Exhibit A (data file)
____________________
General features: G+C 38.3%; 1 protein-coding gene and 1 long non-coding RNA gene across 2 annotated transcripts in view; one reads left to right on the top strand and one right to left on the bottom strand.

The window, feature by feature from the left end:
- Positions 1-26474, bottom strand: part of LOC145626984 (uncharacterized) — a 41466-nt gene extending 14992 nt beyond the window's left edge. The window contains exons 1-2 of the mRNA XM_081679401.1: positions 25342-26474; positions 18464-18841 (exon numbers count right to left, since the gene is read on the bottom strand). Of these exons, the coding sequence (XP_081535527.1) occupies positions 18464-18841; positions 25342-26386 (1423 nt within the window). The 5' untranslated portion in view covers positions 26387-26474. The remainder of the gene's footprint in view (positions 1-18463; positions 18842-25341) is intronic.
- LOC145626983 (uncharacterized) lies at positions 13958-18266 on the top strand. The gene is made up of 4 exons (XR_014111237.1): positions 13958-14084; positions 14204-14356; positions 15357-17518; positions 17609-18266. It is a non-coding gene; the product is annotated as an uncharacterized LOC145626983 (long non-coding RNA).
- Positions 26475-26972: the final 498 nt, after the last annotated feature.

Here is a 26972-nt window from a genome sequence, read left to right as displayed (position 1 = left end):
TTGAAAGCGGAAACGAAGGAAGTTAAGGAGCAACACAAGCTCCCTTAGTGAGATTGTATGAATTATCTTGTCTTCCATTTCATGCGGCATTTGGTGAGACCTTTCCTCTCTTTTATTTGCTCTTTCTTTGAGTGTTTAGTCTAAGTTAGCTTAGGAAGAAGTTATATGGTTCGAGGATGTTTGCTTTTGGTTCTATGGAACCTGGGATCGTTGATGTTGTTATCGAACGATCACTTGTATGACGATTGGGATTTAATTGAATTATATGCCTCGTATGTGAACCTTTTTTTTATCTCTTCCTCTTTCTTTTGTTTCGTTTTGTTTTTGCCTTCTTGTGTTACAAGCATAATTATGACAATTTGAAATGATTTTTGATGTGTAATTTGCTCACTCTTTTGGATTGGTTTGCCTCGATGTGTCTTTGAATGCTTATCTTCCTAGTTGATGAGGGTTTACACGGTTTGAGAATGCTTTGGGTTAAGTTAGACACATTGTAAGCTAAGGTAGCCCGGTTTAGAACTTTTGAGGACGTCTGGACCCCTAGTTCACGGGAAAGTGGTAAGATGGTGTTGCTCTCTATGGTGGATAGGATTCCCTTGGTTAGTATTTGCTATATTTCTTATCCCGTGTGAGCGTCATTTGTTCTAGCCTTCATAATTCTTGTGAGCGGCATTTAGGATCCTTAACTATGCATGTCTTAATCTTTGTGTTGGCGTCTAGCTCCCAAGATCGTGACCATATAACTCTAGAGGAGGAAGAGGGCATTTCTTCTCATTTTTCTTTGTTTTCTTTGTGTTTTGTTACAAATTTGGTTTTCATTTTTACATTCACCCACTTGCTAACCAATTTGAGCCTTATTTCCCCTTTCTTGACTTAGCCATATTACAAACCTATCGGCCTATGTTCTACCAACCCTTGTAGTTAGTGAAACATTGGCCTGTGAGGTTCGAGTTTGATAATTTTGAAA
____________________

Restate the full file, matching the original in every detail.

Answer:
General features: G+C 38.3%; 1 protein-coding gene and 1 long non-coding RNA gene across 2 annotated transcripts in view; one reads left to right on the top strand and one right to left on the bottom strand.

The window, feature by feature from the left end:
- Positions 1-26474, bottom strand: part of LOC145626984 (uncharacterized) — a 41466-nt gene extending 14992 nt beyond the window's left edge. The window contains exons 1-2 of the mRNA XM_081679401.1: positions 25342-26474; positions 18464-18841 (exon numbers count right to left, since the gene is read on the bottom strand). Of these exons, the coding sequence (XP_081535527.1) occupies positions 18464-18841; positions 25342-26386 (1423 nt within the window). The 5' untranslated portion in view covers positions 26387-26474. The remainder of the gene's footprint in view (positions 1-18463; positions 18842-25341) is intronic.
- LOC145626983 (uncharacterized) lies at positions 13958-18266 on the top strand. The gene is made up of 4 exons (XR_014111237.1): positions 13958-14084; positions 14204-14356; positions 15357-17518; positions 17609-18266. It is a non-coding gene; the product is annotated as an uncharacterized LOC145626983 (long non-coding RNA).
- Positions 26475-26972: the final 498 nt, after the last annotated feature.

Here is a 26972-nt window from a genome sequence, read left to right as displayed (position 1 = left end):
TTGAAAGCGGAAACGAAGGAAGTTAAGGAGCAACACAAGCTCCCTTAGTGAGATTGTATGAATTATCTTGTCTTCCATTTCATGCGGCATTTGGTGAGACCTTTCCTCTCTTTTATTTGCTCTTTCTTTGAGTGTTTAGTCTAAGTTAGCTTAGGAAGAAGTTATATGGTTCGAGGATGTTTGCTTTTGGTTCTATGGAACCTGGGATCGTTGATGTTGTTATCGAACGATCACTTGTATGACGATTGGGATTTAATTGAATTATATGCCTCGTATGTGAACCTTTTTTTTATCTCTTCCTCTTTCTTTTGTTTCGTTTTGTTTTTGCCTTCTTGTGTTACAAGCATAATTATGACAATTTGAAATGATTTTTGATGTGTAATTTGCTCACTCTTTTGGATTGGTTTGCCTCGATGTGTCTTTGAATGCTTATCTTCCTAGTTGATGAGGGTTTACACGGTTTGAGAATGCTTTGGGTTAAGTTAGACACATTGTAAGCTAAGGTAGCCCGGTTTAGAACTTTTGAGGACGTCTGGACCCCTAGTTCACGGGAAAGTGGTAAGATGGTGTTGCTCTCTATGGTGGATAGGATTCCCTTGGTTAGTATTTGCTATATTTCTTATCCCGTGTGAGCGTCATTTGTTCTAGCCTTCATAATTCTTGTGAGCGGCATTTAGGATCCTTAACTATGCATGTCTTAATCTTTGTGTTGGCGTCTAGCTCCCAAGATCGTGACCATATAACTCTAGAGGAGGAAGAGGGCATTTCTTCTCATTTTTCTTTGTTTTCTTTGTGTTTTGTTACAAATTTGGTTTTCATTTTTACATTCACCCACTTGCTAACCAATTTGAGCCTTATTTCCCCTTTCTTGACTTAGCCATATTACAAACCTATCGGCCTATGTTCTACCAACCCTTGTAGTTAGTGAAACATTGGCCTGTGAGGTTCGAGTTTGATAATTTTGAAA